• flickering lights
  • repeating patterns
  • Glare
  • bright lights
  • Computer screens

Photophobia can also occur from fluorescent light as it contains invisible pulses.

How long photophobia lasts can vary from person to person.

For some, treating their migraine headache will prevent symptoms of photosensitivity from occurring. You may then experience no symptoms until your next migraine headache.

Others may experience photophobia before, during, and after a migraine headache. In these cases, preventative measures such as wearing sunglasses outdoors can help prevent symptoms from occurring.

Photophobia related to migraines can be relieved by treating the migraine headache. However, some people may still notice sensitivity to light between headaches.

Treatment plans for migraines vary from person to person. There are several medications a doctor can try to prevent headache from occurring.

A 2019 article in the journal American Family Physician suggests that while some medications can be effective at preventing migraine attacks, behavior changes can also be beneficial. A person can:

  • manage their environment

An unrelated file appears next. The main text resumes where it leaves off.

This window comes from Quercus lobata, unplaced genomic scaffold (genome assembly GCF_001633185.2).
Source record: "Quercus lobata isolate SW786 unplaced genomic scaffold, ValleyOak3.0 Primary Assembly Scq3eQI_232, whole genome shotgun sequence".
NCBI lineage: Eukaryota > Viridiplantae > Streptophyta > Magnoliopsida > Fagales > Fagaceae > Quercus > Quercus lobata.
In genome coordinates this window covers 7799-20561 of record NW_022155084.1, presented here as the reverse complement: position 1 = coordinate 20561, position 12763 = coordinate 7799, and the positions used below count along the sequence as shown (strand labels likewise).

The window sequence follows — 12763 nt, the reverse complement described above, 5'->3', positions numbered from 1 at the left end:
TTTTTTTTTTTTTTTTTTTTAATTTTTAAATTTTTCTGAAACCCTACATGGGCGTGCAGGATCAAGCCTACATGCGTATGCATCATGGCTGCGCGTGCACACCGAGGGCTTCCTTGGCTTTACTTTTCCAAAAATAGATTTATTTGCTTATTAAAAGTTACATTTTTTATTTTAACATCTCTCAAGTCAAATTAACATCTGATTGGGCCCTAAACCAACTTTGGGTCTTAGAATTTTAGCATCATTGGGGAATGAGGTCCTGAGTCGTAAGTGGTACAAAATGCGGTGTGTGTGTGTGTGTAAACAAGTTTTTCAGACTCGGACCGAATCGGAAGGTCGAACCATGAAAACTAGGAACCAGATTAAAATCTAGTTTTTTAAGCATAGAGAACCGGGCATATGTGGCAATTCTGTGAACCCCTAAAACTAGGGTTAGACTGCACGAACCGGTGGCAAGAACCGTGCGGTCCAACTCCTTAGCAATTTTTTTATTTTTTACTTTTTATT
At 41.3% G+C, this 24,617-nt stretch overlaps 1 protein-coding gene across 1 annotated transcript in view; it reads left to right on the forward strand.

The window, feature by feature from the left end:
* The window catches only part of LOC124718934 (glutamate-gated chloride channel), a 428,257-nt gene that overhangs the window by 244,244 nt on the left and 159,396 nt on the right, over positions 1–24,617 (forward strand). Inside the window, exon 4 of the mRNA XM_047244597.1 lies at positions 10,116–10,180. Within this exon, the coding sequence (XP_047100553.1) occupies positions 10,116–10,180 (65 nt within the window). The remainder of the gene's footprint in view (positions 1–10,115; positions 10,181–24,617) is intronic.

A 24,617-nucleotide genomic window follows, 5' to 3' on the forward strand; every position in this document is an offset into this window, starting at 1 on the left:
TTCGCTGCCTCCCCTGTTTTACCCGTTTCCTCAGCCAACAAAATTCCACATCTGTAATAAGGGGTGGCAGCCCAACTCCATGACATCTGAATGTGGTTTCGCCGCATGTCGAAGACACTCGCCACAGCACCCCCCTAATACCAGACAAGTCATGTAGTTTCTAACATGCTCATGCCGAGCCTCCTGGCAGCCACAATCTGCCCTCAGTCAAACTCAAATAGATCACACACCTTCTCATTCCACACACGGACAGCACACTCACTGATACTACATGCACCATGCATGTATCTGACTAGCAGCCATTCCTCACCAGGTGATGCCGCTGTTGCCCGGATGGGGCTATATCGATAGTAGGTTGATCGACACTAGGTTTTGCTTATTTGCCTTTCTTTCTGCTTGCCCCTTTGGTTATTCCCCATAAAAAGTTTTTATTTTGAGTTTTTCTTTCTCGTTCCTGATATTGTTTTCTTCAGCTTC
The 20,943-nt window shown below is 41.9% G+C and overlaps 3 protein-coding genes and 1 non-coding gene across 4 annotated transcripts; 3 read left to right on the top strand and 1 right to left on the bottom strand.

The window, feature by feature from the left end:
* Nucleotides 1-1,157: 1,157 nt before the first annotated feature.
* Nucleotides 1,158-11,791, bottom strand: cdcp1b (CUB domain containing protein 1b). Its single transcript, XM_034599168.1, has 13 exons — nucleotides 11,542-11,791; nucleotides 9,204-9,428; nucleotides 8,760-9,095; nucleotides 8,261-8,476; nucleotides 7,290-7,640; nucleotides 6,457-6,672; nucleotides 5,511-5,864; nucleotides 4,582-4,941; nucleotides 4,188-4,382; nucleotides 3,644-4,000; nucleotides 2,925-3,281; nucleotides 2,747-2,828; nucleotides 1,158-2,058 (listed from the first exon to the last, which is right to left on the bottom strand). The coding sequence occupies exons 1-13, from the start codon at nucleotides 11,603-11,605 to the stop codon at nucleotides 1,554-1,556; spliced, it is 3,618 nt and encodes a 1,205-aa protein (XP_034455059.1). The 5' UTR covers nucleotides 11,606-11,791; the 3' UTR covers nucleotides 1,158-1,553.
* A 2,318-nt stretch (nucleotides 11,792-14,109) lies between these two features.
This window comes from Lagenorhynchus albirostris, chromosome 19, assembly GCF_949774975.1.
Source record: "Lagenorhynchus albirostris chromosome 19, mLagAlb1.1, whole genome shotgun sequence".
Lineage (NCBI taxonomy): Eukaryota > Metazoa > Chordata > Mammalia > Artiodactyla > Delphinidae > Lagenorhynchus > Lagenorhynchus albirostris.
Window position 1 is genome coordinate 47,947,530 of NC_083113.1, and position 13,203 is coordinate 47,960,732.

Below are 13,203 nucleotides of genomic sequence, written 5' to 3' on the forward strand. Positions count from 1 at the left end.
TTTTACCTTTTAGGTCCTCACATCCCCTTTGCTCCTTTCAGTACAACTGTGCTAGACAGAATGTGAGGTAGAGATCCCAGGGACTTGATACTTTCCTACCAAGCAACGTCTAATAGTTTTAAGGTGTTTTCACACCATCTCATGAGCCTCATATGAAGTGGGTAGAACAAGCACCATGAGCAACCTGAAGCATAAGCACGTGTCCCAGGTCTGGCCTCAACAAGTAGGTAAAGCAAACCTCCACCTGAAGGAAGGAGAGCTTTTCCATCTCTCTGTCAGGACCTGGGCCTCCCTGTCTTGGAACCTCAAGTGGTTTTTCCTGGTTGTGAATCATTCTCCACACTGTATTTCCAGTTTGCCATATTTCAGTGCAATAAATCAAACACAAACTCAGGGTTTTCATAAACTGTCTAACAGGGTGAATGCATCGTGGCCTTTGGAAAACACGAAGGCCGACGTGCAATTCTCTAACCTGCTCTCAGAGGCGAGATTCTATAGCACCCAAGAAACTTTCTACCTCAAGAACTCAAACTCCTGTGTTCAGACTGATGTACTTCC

• Avoid behavior triggers such as activities that can cause migraines
  • Make changes in your diet to avoid foods that can trigger a migraine

When a migraine headache occurs, there are several medications a person can find helpful. Some common medications used to treat migraine headaches include:

A person who has a migraine attack can find relief even in a darkened room with minimal noise.

For photophobia that doesn’t go away with treatment for migraines, the American Migraine Foundation states that tinted lenses can help. A doctor may prescribe lenses with a FL-41 tint, blue light blocking, or red lenses to help relieve symptoms.

In some cases, a person may be able to take steps to avoid the occurrence of photophobia. The American Migraine Foundation states that a person can take steps such as:

  • dim the light
  • wear glasses with lenses that can block blue and other rays of light
  • wear sunglasses outside

However, the American Academy of Ophthalmology states that staying in a dark environment for extended periods of time can increase a person’s sensitivity to light. Instead, they recommend slowly adjusting to brighter or different light sources.